From Cruel Futures. Copyright © 2018 by Carmen Giménez Smith. Used with the permission of City Lights Books.
(adore, verb from Latin, adorare,
from ad- ‘to’ + orare- ‘speak, call pray’)
You lie asleep beside me,
one hand on the pillow and cupped
at your mouth, as if to tell a secret.
As if you might say in your sleep
what you could never find
words for awake.
Or as if you called
across a din of other voices,
or the howl of empty space. Calling
because there are no bells
to strike the hours where we live. And I must know
when to kneel and when to rise.
What to praise and what to curse.
I must know how to bless
and how to receive blessing.
One hand on your pillow and cupped
at your mouth,
as if you spoke a word
you’d kept to yourself all day, waiting
for your most unguarded moment
to say, a thought meant for me, meant to be
shared between us this way,
sealed this way, a secret
no voice can carry without destroying,
a word without carriage, except conveyed
in the peace of your body and face,
a word born out of your deepest rest, a word
which only my own deepest breathing
and happiest rest beside you,
face to face, free of thinking, can sustain.
Maybe you had to be asleep
to say what you knew to be true.
Or what you had to say
you might not could bear to hear,
and so you must say so softly
I must close my eyes, I must turn
inward, to where you’ve made a room
and a bed inside me, to receive it.
We cannot look upon Love’s face without dying.
So we face each other to see Love’s look.
And thus third-person souls
suddenly stand at gaze
and the lover and the beloved,
second- and first-persons,
You and I, eye
to eye, are born.
But such refraction, multiplying gazes, strews
Love’s eye upon the objects of the world,
as upon the objects of our room.
My brush, hairpin, mirror, book,
your loving look finds each of these things
lovable, I can see. Things
by any other measure poor, your look crowns
to make them your heart’s royalty.
Face, blush, breath, eyes, evanescent,
pledged to death, nowhere stored,
Love’s look gathers within its fondling
This strewing and gathering
of Love’s face, of Love’s gaze, and only this,
begun in death’s audience, is the founding
action, call it the fundamental
paradise…did I say paradise?
I meant paradox…the fundamental paradox
of the breaths we breathe,
the thoughts we witness,
the kisses we exchange,
and every poem you write.
after George Jackson
Because something else must belong to him,
More than these chains, these cuffs, these cells—
Something more than Hard Rock’s hurt,
More than remembrances of where men
Go mad with craving—corpuscle, epidermis,
Flesh, men buried in the whale of it, all of it,
Because the so many of us mute ourselves,
Silent before the box, fascinated by the drama
Of confined bodies on prime-time television,
These prisons sanitized for entertainment &;
These indeterminate sentences hidden, because
We all lack this panther’s rage, the gift
Of Soledad &; geographies adorned with state numbers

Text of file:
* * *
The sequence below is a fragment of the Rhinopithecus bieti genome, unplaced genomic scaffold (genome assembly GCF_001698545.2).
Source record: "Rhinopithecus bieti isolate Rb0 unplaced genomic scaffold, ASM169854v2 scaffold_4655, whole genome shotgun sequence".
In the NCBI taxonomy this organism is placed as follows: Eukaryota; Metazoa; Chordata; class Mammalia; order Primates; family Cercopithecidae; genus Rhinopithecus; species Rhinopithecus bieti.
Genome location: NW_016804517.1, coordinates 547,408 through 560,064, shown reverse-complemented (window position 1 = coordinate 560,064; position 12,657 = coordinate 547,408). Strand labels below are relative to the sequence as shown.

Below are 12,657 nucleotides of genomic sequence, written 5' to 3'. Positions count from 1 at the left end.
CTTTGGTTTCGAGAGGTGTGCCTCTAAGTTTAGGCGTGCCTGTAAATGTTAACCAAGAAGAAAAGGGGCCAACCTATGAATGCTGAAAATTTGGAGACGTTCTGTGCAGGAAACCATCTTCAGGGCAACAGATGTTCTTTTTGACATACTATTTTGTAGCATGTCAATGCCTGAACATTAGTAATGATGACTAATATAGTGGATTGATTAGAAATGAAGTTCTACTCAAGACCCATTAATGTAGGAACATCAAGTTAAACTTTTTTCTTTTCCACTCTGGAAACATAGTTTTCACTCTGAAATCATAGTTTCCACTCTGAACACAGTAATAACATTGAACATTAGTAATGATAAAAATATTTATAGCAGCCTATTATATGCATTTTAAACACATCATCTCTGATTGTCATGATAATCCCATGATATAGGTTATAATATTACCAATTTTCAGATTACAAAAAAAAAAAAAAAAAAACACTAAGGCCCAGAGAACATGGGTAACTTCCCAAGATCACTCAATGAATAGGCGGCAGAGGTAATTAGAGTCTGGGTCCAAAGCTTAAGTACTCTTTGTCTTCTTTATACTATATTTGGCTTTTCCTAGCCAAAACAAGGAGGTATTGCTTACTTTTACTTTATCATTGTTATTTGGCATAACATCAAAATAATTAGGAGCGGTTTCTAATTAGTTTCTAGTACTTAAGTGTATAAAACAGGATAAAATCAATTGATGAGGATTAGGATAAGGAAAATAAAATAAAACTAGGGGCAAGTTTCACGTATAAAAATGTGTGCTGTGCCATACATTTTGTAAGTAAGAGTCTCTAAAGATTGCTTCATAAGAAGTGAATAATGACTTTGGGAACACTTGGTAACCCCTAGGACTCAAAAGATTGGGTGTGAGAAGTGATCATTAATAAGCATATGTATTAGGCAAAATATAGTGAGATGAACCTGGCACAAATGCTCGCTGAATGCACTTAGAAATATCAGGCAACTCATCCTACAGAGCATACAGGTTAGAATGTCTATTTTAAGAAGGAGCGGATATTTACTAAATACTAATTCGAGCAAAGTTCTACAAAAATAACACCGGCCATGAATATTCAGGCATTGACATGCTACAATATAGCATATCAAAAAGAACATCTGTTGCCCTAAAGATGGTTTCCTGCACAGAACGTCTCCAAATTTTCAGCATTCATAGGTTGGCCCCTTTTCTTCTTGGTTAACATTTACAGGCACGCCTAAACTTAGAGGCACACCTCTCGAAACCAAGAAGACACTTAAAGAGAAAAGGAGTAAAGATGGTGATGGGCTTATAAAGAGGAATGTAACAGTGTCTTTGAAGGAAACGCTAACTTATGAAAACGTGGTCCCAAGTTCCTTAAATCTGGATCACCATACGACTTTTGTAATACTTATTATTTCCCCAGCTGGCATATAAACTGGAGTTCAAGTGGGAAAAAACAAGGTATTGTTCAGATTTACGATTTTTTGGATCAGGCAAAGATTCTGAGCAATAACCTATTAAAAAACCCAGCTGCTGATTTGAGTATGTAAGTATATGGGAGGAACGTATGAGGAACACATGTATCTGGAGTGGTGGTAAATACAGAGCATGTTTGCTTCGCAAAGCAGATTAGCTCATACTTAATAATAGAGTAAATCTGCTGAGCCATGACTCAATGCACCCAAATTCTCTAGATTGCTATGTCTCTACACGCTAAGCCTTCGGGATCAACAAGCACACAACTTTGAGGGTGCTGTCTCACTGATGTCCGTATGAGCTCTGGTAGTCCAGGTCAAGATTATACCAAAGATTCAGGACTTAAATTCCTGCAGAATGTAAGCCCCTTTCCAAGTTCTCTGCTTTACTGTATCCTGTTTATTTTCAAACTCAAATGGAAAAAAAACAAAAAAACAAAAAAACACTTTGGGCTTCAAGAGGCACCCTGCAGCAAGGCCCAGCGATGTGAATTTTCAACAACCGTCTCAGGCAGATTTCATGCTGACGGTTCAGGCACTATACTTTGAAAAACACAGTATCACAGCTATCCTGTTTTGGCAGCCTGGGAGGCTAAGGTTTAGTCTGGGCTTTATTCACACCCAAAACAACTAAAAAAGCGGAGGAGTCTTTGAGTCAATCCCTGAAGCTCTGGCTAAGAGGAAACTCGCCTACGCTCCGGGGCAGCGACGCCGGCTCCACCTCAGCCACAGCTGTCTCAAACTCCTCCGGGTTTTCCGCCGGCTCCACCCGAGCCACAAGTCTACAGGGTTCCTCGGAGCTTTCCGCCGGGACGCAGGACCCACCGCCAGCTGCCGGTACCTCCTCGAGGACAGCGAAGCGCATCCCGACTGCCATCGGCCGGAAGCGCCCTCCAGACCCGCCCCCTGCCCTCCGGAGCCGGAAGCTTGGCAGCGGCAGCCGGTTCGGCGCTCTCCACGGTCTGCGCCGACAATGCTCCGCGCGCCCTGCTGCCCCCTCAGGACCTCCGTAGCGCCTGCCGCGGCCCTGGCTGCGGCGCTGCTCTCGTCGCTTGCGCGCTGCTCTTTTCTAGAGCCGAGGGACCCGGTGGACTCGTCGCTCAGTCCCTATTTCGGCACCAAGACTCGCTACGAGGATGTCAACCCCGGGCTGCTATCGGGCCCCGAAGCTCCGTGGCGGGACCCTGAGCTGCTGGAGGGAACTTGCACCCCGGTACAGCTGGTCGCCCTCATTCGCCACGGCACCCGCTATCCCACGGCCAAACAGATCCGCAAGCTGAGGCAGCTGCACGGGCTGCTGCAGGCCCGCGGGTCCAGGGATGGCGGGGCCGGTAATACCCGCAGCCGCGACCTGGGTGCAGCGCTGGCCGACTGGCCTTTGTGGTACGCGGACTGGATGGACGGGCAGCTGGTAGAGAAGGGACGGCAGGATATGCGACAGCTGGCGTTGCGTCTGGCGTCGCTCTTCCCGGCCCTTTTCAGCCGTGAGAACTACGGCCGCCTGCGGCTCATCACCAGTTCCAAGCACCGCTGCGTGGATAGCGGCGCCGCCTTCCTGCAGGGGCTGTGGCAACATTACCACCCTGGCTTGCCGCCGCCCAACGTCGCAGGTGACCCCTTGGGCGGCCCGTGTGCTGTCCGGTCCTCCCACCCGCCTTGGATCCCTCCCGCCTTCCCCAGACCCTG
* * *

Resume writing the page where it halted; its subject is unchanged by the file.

&; names of the dead &; dying etched on skin,
This suffering, wild loss, under mass cuffs,
Those buried hours must be about more
Than adding to this surfeit of pain as history
As bars that once held him embrace us.
From Bastards of the Reagan Era (Four Way Books, 2015). Copyright © 2015 by Reginald Dwayne Betts. Published in Poem-a-Day on March 22, 2018, by the Academy of American Poets
it was clear they were hungry
with their carts empty the clothes inside their empty hands
they were hungry because their hands
were empty their hands in trashcans
the trashcans on the street
the asphalt street on the red dirt the dirt taxpayers pay for
up to that invisible line visible thick white paint
visible booths visible with the fence starting from the booths
booth road booth road booth road office building then the fence
fence fence fence
it started from a corner with an iron pole
always an iron pole at the beginning
those men those women could walk between booths
say hi to white or brown officers no problem
the problem I think were carts belts jackets
we didn’t have any
or maybe not the problem
our skin sunburned all of us spoke Spanish
we didn’t know how they had ended up that way
on that side
we didn’t know how we had ended up here
we didn’t know but we understood why they walk
the opposite direction to buy food on this side
this side we all know is hunger
From Unaccompanied (Copper Canyon Press, 2017). Copyright © 2017 by Javier Zamora. Published in Poem-a-Day on March 20, 2018, by the Academy of American Poets.
translated from the Spanish by Jack Hirschman
Like you I
love love, life, the sweet smell
of things, the sky-blue
landscape of January days.
And my blood boils up
and I laugh through eyes
that have known the buds of tears.
I believe the world is beautiful
and that poetry, like bread, is for everyone.
And that my veins don’t end in me
but in the unanimous blood
of those who struggle for life,
landscape and bread,
the poetry of everyone.
Yo, como tú,
amo el amor, la vida, el dulce encanto
de las cosas, el paisaje
celeste de los días de enero.
También mi sangre bulle
y río por los ojos
que han conocido el brote de las lágrimas.
Creo que el mundo es bello,
que la poesía es como el pan, de todos.
Y que mis venas no terminan en mí